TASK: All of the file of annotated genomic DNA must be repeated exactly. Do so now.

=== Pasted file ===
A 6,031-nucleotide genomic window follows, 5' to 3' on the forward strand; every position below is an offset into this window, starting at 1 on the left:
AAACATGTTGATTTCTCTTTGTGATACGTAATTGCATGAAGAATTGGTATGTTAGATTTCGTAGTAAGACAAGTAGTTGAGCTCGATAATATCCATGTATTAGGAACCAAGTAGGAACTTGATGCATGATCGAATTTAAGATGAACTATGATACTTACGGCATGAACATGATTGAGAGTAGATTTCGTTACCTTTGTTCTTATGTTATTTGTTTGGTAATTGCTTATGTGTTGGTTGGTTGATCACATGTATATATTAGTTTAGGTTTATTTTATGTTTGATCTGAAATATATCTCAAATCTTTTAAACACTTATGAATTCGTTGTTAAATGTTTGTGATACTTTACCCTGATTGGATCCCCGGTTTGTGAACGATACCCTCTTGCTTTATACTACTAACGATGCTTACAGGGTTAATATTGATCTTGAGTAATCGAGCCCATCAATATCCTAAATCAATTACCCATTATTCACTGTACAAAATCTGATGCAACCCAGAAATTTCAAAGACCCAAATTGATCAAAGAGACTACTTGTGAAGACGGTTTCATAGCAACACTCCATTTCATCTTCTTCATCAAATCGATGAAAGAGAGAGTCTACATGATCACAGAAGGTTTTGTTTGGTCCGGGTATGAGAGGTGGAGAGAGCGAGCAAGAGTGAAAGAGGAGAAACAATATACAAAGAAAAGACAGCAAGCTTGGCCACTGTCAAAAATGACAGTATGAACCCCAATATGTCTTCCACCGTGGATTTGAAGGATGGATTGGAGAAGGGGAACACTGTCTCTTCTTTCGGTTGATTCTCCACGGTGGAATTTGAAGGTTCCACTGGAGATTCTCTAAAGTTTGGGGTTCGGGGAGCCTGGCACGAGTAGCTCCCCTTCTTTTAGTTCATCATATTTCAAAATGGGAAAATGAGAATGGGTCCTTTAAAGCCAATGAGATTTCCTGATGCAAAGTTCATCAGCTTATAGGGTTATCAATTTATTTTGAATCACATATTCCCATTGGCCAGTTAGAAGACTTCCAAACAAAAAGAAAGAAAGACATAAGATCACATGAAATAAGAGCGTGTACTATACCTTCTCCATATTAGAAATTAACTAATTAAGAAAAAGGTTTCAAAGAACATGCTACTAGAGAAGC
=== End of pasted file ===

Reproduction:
A 6,031-nucleotide genomic window follows, 5' to 3' on the forward strand; every position below is an offset into this window, starting at 1 on the left:
AAACATGTTGATTTCTCTTTGTGATACGTAATTGCATGAAGAATTGGTATGTTAGATTTCGTAGTAAGACAAGTAGTTGAGCTCGATAATATCCATGTATTAGGAACCAAGTAGGAACTTGATGCATGATCGAATTTAAGATGAACTATGATACTTACGGCATGAACATGATTGAGAGTAGATTTCGTTACCTTTGTTCTTATGTTATTTGTTTGGTAATTGCTTATGTGTTGGTTGGTTGATCACATGTATATATTAGTTTAGGTTTATTTTATGTTTGATCTGAAATATATCTCAAATCTTTTAAACACTTATGAATTCGTTGTTAAATGTTTGTGATACTTTACCCTGATTGGATCCCCGGTTTGTGAACGATACCCTCTTGCTTTATACTACTAACGATGCTTACAGGGTTAATATTGATCTTGAGTAATCGAGCCCATCAATATCCTAAATCAATTACCCATTATTCACTGTACAAAATCTGATGCAACCCAGAAATTTCAAAGACCCAAATTGATCAAAGAGACTACTTGTGAAGACGGTTTCATAGCAACACTCCATTTCATCTTCTTCATCAAATCGATGAAAGAGAGAGTCTACATGATCACAGAAGGTTTTGTTTGGTCCGGGTATGAGAGGTGGAGAGAGCGAGCAAGAGTGAAAGAGGAGAAACAATATACAAAGAAAAGACAGCAAGCTTGGCCACTGTCAAAAATGACAGTATGAACCCCAATATGTCTTCCACCGTGGATTTGAAGGATGGATTGGAGAAGGGGAACACTGTCTCTTCTTTCGGTTGATTCTCCACGGTGGAATTTGAAGGTTCCACTGGAGATTCTCTAAAGTTTGGGGTTCGGGGAGCCTGGCACGAGTAGCTCCCCTTCTTTTAGTTCATCATATTTCAAAATGGGAAAATGAGAATGGGTCCTTTAAAGCCAATGAGATTTCCTGATGCAAAGTTCATCAGCTTATAGGGTTATCAATTTATTTTGAATCACATATTCCCATTGGCCAGTTAGAAGACTTCCAAACAAAAAGAAAGAAAGACATAAGATCACATGAAATAAGAGCGTGTACTATACCTTCTCCATATTAGAAATTAACTAATTAAGAAAAAGGTTTCAAAGAACATGCTACTAGAGAAGC